All posts filed under: Home and Country

Realization upon Returning from Denmark

  Just returned from Denmark and I wish I could have brought back all the people and places I love there, the beautiful design and local foods. But upon recovering from travel fatigue I realize that I am bringing home something far more important… a realization you can call it. That every place has its qualities and weaknesses and that being in Denmark is no guarantee for happiness. In fact, I feel happy to see my home in America again, my friends and my town that welcomes me back. Maybe the most important thing I am bringing home is this realization that the perfect country does not exist anywhere. Happiness is more of an attitude to life. An appreciation of what we have and a letting go of the yearning for what we do not have. This is something the Danes, generally speaking, are pretty good at. Taking time to enjoy things and people they love. Doing something joyful and relaxing is important to people of all kinds and ages. It clears our minds, we …

Postcard from Denmark!

I am so excited! My favorite photographer, Christian West, took some fresh shots from Denmark and they are beautiful! The three photos above are just a little taste of what is to come. Like a little postcard from Denmark. In the following weeks I will be posting about all the exciting stuff going on in Denmark with several new bicycle bridges and newly developed areas in the heart of Copenhagen.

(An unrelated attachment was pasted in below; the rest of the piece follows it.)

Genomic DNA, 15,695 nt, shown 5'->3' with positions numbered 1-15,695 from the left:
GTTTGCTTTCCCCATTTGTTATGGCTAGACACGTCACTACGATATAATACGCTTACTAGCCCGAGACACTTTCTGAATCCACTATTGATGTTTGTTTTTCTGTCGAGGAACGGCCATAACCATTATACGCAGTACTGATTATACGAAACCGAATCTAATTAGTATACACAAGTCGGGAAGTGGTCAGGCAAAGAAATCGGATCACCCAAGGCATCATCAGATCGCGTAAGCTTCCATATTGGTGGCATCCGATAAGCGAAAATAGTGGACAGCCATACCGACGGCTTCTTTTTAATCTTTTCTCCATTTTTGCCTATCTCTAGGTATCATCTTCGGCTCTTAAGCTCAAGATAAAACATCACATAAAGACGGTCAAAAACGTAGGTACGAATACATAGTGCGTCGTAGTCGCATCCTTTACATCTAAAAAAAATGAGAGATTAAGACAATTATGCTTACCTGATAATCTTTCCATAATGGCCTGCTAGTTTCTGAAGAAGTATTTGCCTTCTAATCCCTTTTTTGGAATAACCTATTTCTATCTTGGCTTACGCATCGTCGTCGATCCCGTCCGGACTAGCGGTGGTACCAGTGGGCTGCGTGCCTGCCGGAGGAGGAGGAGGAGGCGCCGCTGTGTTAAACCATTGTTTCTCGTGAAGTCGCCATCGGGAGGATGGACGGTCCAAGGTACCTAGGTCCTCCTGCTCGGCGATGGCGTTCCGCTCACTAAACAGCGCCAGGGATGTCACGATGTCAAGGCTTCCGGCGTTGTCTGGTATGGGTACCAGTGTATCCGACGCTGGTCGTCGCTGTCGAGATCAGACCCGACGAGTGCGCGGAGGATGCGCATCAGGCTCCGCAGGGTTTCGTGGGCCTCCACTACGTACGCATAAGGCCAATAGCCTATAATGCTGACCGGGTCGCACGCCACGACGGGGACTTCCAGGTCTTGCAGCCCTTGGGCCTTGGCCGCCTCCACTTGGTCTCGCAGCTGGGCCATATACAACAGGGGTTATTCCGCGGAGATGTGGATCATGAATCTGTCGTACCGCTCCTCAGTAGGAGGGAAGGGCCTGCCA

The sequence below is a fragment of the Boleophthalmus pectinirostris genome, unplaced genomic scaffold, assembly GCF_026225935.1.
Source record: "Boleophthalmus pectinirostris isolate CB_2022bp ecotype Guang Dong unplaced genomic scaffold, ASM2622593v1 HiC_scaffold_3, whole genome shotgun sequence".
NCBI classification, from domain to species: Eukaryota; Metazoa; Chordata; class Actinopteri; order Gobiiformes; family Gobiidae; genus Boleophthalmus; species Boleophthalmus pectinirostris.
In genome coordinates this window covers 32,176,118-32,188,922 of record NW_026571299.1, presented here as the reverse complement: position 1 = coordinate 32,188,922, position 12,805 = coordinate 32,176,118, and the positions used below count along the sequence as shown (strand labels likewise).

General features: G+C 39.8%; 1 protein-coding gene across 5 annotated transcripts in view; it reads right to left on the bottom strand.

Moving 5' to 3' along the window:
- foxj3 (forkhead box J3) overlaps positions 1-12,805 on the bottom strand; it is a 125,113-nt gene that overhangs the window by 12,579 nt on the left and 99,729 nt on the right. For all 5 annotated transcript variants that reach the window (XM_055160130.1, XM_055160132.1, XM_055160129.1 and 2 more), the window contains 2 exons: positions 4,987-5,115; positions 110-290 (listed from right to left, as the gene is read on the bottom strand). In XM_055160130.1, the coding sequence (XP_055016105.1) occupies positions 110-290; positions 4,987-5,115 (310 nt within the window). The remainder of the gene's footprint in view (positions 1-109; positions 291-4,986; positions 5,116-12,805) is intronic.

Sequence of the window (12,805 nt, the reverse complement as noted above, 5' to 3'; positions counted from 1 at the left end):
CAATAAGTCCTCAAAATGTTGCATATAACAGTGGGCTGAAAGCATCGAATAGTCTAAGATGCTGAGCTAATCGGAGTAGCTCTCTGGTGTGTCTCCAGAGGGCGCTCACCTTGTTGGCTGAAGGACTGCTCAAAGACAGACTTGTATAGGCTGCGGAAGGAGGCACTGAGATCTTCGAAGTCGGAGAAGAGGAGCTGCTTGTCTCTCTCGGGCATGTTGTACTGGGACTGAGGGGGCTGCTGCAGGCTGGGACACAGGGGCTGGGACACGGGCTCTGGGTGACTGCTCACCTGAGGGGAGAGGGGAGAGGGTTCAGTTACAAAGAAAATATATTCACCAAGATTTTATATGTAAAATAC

Danish Homes – Coziness and Style

    Danish homes are where “hygge” or “coziness” originates from. Maybe it is the long dark winters that necessitate these homes be full of atmosphere, personality and style. The short winter days call for extra “hygge”, more tea candles, more hot chocolate – and wine – and more time spent together with the family in the home. While there is almost always a big tv in the living room, a coffee table takes center stage. Around the coffee table people have coffee and cake together with friends and family while seated in comfy chairs or a couch. Guests are almost always invited into the living room. For some reason this doesn’t seem to be the case in the U.S. where the formal dining room or the kitchen island/table are the primary places for socializing. I think it says a lot about Danish culture that we like to socialize around a coffee table. We just like to “hygge” with coffee and cake and sit down and relax together. Americans seem to be more “on the …